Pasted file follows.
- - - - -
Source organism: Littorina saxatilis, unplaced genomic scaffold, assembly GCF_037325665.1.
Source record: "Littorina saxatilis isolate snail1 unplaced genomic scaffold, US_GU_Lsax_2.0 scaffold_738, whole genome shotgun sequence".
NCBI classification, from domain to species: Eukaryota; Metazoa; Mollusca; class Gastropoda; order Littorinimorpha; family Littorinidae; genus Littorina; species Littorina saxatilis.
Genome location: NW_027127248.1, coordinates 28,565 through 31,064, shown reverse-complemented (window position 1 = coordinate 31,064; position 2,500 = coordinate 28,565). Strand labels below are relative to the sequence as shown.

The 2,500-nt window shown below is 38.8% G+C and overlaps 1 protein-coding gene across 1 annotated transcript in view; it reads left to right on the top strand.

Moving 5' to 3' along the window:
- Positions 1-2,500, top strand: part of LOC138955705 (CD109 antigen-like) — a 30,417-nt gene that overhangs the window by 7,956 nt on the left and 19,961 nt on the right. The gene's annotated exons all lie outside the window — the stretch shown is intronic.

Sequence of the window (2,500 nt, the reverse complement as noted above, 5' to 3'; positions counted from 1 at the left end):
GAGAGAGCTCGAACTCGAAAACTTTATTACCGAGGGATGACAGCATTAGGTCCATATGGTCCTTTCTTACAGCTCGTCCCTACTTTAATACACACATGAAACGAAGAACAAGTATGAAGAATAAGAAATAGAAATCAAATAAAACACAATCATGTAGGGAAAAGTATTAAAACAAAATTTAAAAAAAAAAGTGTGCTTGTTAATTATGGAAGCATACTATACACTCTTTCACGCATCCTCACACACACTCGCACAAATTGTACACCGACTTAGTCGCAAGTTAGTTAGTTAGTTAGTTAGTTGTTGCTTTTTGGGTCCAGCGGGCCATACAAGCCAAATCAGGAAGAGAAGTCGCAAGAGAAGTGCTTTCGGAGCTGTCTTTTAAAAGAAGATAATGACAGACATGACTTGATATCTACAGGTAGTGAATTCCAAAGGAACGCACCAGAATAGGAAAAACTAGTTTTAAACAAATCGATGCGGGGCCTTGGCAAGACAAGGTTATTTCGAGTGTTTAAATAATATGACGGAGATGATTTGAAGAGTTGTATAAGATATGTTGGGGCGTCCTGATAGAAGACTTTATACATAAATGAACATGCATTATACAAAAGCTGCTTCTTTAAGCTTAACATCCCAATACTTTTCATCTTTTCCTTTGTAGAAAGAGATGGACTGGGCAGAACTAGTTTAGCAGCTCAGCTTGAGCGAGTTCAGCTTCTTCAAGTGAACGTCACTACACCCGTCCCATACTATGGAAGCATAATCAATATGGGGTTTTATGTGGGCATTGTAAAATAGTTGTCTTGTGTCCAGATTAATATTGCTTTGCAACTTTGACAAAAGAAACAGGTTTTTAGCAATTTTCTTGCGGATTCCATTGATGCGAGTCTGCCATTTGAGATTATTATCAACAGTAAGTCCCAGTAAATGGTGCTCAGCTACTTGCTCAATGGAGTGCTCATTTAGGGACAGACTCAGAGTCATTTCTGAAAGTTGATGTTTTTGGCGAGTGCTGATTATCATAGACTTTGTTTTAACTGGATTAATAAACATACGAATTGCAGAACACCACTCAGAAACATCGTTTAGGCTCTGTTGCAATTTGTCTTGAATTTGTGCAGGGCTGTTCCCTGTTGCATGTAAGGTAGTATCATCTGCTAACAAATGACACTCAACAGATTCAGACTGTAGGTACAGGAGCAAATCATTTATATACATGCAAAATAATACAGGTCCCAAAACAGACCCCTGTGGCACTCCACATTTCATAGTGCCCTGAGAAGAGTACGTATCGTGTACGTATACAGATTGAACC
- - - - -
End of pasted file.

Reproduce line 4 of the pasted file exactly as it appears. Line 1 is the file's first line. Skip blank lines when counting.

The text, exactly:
Genome location: NW_027127248.1, coordinates 28,565 through 31,064, shown reverse-complemented (window position 1 = coordinate 31,064; position 2,500 = coordinate 28,565). Strand labels below are relative to the sequence as shown.